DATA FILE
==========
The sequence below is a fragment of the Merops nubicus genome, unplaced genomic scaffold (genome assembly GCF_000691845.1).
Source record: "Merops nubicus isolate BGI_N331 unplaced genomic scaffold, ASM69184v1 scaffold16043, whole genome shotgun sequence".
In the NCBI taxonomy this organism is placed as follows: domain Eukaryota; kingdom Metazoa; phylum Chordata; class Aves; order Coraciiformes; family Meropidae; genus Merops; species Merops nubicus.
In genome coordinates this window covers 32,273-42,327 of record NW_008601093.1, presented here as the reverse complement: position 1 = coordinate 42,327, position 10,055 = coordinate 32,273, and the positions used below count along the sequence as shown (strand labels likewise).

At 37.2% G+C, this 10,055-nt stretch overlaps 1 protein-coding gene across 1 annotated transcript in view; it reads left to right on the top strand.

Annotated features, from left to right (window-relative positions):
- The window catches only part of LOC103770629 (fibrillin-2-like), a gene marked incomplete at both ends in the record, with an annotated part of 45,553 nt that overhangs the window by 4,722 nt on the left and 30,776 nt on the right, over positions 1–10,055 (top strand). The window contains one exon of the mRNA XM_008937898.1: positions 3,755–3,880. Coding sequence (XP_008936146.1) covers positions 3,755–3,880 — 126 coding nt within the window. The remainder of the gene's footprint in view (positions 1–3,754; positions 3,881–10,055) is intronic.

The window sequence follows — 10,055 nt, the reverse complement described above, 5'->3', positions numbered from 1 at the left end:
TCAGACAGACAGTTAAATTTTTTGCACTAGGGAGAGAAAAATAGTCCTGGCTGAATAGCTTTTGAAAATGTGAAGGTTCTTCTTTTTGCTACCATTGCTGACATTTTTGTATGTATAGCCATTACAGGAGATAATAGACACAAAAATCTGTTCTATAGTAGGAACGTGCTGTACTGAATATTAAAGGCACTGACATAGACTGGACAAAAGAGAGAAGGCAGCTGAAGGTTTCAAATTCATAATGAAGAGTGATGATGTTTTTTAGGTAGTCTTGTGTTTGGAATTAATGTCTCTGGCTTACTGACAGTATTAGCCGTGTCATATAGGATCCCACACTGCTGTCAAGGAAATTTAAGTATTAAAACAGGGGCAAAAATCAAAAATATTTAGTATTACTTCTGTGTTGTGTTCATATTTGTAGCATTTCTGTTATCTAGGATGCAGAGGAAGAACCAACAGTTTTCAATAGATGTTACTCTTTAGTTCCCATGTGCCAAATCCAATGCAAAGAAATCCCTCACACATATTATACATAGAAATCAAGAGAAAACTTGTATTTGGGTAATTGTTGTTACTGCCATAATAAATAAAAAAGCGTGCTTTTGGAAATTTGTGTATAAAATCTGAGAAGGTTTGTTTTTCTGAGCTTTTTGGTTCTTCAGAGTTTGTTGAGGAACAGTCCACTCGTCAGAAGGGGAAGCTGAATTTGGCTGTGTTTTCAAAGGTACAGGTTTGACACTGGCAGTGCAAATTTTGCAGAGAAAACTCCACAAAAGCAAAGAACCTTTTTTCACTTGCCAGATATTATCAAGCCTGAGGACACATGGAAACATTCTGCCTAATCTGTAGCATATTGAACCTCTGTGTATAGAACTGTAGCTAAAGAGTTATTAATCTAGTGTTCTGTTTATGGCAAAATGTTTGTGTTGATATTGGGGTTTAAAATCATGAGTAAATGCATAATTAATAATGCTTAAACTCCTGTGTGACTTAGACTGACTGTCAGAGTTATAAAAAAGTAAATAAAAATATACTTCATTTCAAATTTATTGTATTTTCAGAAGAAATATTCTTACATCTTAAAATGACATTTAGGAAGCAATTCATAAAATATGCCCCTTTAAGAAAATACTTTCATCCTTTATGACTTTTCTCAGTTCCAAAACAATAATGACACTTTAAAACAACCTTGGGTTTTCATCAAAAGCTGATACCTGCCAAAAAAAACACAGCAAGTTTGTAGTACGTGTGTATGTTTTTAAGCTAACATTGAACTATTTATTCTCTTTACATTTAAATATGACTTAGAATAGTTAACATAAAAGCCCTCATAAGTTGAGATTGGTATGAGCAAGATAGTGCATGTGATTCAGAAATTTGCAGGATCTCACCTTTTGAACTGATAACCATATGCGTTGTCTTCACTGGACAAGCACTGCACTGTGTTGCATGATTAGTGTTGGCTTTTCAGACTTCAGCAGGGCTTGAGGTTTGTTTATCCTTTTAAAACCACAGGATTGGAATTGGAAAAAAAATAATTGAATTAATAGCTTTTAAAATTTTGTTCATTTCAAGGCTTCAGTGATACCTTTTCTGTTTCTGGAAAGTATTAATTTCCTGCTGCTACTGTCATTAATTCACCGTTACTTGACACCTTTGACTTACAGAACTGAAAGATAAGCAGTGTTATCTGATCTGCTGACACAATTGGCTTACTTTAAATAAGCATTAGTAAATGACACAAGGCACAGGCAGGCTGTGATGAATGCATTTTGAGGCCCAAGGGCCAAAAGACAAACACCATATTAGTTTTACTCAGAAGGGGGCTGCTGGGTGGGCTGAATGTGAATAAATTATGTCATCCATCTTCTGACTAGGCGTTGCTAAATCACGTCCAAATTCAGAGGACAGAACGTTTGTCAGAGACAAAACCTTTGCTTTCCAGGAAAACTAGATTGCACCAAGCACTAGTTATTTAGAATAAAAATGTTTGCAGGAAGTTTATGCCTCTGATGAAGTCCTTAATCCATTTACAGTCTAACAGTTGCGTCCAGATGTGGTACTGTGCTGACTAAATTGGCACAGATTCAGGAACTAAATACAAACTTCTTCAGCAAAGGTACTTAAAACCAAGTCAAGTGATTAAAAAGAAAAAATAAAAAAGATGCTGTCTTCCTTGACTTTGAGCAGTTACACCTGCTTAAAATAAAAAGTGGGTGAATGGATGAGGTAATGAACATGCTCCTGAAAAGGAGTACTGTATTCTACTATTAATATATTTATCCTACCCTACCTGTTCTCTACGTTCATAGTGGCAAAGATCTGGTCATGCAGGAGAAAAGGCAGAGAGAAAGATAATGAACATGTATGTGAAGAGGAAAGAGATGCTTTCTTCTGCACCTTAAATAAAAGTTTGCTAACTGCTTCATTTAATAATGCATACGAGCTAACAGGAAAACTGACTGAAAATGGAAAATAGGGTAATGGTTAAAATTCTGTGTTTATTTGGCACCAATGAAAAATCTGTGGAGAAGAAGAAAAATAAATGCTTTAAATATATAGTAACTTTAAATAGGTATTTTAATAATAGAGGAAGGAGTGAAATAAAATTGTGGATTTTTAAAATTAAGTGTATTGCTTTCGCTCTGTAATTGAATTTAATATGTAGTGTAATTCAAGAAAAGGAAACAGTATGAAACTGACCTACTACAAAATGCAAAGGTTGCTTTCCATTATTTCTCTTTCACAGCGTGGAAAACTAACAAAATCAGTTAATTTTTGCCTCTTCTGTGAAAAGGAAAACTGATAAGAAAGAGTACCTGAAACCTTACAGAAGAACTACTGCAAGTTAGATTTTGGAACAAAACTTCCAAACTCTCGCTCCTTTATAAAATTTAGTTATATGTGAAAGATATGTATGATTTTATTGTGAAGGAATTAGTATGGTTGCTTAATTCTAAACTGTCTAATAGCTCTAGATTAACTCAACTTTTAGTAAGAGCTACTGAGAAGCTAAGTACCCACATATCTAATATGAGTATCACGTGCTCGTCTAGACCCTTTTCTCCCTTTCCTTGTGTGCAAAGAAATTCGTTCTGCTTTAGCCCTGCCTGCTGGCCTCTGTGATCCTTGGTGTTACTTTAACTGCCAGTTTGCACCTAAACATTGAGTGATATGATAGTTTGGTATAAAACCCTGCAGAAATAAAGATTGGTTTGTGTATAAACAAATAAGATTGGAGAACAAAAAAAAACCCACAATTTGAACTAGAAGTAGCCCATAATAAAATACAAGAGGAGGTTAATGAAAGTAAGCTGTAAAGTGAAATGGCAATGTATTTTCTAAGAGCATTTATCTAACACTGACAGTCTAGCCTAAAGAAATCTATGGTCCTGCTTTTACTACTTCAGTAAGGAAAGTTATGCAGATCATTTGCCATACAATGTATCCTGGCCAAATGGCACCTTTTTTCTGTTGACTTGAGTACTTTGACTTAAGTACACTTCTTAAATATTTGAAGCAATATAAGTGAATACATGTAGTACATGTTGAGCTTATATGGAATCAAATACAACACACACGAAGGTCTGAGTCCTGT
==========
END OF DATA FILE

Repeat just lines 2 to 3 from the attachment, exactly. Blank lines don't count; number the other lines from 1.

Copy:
Source record: "Merops nubicus isolate BGI_N331 unplaced genomic scaffold, ASM69184v1 scaffold16043, whole genome shotgun sequence".
In the NCBI taxonomy this organism is placed as follows: domain Eukaryota; kingdom Metazoa; phylum Chordata; class Aves; order Coraciiformes; family Meropidae; genus Merops; species Merops nubicus.